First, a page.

Creating the Future, Sep/Oct 2015 Editorial

FMBR Editorial: Sep/Oct 2015

Creating the Future

Part 1, Judy Kitt and Bill Gough

One of the reasons I have been so drawn to the work of Barbara Marx Hubbard is that she was the first person I ever heard (back in the 1980's) who was speaking of a positive future for humanity and the Earth.  Up until then it seemed that, in many peoples' minds, we were headed inexorably toward an apocalypse, which would be followed by a post-apocalyptic dystopian world in which people fought for food and water, were defenseless against marauding invaders and were essentially hopeless.

Future Is Ours

Certainly, this is the world view portrayed in many popular movies and novels still today.  And, it seems that for many, there doesn't seem to be much we can do about it.  So, when I first heard Barbara speak, it was exciting to hear this elderly woman say that not only is humanity evolving, it had the power to choose in which direction we wanted to evolve.  That is, that we could steer a course toward a positive future that works for everyone, (not just the few) and could consciously choose to evolve toward a higher vision of ourselves, personally and as a global community.  Now, of course, that is a huge undertaking.  But it is a worthy one--one which many have chosen to pursue, with the vision of an awakened humanity as its guiding principal.

Bill writes:

Human-beings are unique because we can create 'fiction' in our minds. Science fiction may be the most effective way to get the message out to the mass consciousness of humanity. Perhaps our multi-dimensional-self links to a glimpse of a potential future.  Fiction has the power of becoming reality. As a young boy in the 1930s and 40s, I got pleasure from reading science fiction. I enjoyed the books of Jules Verne that were written in the 1800s. Verne wrote about travel to the moon, beneath the sea, around our planet, and even to the center of the earth.

I also enjoyed comic books whose characters traveled to distant planets in space ships, and used weapons like today's laser guns and atomic bombs. These and other fictions, such as Dick Tracy's wrist watch with its two-way voice communication, all became realities in my lifetime.

How is it that such fiction created by the minds of human-beings so often becomes physical reality? What is the 'magic' behind this process? We are human-beings. Our being aspect implies a connection to something more encompassing than the physical. This Mind-Being connection is one element of the inherent duality that exists in Nature. We all experience the divide between head and heart, reason and intuition, and separateness and oneness. Strengthening the Mind-Being connection can become a personal journey. It also represents a change that needs to occur in society -- such a change will permit us to consciously tap into the infinite possibilities available within the Oneness. The challenge is to create a "fiction" of a positive vision that can manifest out of the "Oneness." We have the ability to actually contribute to the creation of a future physical reality we would wish to experience.  Maybe my short musings here will be helpful to get you to think about a vision of the future that you would love to experience."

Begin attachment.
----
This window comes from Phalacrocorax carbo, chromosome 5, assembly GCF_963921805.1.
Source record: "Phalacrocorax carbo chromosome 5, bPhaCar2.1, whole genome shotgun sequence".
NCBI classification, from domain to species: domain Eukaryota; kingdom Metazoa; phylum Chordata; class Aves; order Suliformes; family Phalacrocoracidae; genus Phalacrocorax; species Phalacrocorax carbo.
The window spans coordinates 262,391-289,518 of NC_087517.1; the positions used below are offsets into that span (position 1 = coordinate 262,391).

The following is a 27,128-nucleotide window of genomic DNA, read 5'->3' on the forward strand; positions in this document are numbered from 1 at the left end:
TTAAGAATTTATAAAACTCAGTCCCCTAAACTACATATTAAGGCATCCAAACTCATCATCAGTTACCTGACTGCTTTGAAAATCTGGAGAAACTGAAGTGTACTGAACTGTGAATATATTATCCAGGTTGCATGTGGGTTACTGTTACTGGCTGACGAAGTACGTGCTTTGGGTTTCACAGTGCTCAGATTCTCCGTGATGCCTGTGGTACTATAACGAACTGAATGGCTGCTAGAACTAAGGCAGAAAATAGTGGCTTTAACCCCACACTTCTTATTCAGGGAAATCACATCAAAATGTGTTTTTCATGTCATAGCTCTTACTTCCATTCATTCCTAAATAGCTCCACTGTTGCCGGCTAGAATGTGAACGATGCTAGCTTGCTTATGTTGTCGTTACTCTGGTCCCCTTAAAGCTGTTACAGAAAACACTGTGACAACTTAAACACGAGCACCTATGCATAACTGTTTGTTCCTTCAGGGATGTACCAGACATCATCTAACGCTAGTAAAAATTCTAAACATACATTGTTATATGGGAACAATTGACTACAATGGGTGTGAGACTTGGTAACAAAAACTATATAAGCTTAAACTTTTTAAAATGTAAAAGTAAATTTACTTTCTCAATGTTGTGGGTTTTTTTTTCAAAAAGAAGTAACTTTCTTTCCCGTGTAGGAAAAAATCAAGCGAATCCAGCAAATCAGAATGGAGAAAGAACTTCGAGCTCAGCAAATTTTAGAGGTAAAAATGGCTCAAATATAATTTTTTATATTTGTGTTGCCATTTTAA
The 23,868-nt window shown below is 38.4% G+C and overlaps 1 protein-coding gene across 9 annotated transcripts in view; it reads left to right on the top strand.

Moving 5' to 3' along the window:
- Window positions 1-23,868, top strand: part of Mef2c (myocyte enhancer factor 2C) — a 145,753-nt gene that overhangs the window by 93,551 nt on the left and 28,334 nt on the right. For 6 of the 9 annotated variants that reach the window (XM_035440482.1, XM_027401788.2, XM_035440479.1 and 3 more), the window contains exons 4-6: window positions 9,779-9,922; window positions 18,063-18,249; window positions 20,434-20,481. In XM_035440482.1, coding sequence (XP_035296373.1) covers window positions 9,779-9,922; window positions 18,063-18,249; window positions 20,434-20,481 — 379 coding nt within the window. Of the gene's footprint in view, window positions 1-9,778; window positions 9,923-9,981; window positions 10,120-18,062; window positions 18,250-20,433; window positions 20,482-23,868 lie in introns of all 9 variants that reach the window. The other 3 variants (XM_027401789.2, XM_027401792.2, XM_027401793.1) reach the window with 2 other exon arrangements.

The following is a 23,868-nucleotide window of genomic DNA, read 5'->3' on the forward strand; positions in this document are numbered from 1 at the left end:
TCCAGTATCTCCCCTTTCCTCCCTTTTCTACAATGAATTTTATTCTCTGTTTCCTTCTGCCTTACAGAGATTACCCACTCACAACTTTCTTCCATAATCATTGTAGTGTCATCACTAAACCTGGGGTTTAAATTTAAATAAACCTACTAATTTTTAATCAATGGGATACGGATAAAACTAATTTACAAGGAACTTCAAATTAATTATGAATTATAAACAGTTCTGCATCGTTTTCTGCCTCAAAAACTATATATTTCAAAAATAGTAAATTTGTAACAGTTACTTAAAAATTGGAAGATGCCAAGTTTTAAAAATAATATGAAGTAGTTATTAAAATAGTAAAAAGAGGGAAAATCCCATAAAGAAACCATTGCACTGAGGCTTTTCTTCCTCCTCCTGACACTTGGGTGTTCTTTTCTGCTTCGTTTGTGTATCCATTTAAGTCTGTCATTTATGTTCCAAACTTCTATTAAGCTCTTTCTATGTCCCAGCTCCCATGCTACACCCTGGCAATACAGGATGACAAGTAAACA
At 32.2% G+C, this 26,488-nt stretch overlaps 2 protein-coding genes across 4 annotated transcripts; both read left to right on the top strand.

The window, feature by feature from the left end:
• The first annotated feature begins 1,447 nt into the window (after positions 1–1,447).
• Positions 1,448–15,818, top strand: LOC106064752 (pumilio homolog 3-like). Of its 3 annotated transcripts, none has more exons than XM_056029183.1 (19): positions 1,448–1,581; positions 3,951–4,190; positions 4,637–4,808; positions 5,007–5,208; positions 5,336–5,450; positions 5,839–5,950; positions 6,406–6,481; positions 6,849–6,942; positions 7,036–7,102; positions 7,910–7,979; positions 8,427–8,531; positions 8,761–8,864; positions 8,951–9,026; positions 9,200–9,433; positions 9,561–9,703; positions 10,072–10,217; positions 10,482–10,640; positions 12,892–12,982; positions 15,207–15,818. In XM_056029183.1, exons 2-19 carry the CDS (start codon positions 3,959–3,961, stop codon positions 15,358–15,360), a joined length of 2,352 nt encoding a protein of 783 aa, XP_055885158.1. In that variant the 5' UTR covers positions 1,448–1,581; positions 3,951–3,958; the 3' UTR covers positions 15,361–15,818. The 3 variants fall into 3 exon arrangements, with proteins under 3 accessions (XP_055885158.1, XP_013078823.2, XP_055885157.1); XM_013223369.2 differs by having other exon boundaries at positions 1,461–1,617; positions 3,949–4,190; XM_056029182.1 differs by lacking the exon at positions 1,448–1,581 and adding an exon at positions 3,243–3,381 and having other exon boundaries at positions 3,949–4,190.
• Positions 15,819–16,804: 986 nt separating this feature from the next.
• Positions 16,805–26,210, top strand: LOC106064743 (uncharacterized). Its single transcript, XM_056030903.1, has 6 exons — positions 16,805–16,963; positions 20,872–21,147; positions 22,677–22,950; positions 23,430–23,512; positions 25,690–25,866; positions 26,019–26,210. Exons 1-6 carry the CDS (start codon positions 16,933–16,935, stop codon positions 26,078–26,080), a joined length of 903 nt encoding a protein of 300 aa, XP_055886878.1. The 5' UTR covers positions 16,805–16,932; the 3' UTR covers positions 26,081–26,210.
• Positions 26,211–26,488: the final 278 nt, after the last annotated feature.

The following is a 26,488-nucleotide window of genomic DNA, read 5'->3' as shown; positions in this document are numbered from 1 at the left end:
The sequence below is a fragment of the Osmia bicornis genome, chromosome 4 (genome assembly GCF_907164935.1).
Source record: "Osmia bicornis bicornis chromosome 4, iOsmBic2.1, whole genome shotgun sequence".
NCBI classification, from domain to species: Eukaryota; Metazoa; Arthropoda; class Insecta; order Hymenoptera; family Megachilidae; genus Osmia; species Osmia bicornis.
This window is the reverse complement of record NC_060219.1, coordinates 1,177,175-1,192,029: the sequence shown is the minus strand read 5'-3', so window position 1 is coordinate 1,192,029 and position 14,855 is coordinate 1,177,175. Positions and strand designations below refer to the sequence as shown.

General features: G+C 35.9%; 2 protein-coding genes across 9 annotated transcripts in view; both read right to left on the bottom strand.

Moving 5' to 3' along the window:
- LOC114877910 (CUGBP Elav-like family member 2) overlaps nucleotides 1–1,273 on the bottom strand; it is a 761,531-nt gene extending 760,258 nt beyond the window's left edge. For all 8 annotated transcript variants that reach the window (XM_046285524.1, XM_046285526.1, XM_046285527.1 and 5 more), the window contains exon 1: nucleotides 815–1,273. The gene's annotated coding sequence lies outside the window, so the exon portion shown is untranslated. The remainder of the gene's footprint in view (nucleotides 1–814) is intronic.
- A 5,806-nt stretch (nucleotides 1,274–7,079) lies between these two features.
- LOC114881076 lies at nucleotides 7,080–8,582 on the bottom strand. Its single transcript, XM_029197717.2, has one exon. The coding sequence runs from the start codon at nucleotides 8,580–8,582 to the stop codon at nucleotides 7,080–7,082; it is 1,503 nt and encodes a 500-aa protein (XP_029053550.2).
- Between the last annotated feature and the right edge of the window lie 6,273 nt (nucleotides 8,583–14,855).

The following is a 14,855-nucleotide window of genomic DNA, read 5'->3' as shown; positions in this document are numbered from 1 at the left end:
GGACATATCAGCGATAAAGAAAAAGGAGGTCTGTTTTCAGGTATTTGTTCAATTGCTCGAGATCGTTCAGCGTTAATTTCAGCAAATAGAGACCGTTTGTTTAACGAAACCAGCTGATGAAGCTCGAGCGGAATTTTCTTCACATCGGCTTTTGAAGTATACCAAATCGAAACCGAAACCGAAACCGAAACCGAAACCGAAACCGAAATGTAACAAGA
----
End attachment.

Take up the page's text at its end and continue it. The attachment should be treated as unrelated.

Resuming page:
We would welcome your comments and thoughts."

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fmbr {AT} fmbr.org

Part 2, Judy Kitt

Above, Bill and I wrote about the possibility of using science fiction stories to present an emotionally engaging vision for a positive future for the planet, instead of the post-apocalyptic visions we see in so many motion pictures these days. Our subsequent conversations led us to observations about many recent scientific breakthroughs and how often we find that what we thought was fixed turns out not to be so. Boundary conditions that once were considered absolute are, more and more, being revealed to be less rigid than previously thought.

Take, for example, the explosion of data in the field of brain science. Remember the days when we believed that neurons could not heal when injured or that the brain stopped developing once you reached adulthood? Those days are long gone as neuroscience focuses on gaining a deeper understanding of plasticity, the brain's remarkable capacity to modify its own structure and function. And, of course, we are seeing this phenomenon in many other disciplines, in the fields of physical sciences, biomedical technology, chemistry, psychology and even economics. The rules appear to be changing, which opens up the field of possibilities. Not all of those possibilities will end up being positive, but we would like to focus on envisioning positive possibilities.

Pete Seeger on optimism

Knowing the creativity, intellect and heart of our membership and those whose interests draw them to FMBR, we would like to turn to you and ask for your vision of a positive future. What would you create if the boundaries of physical science were more pliant than you had previously thought? If you could create the future, what would you like to see? And how do you see us getting there?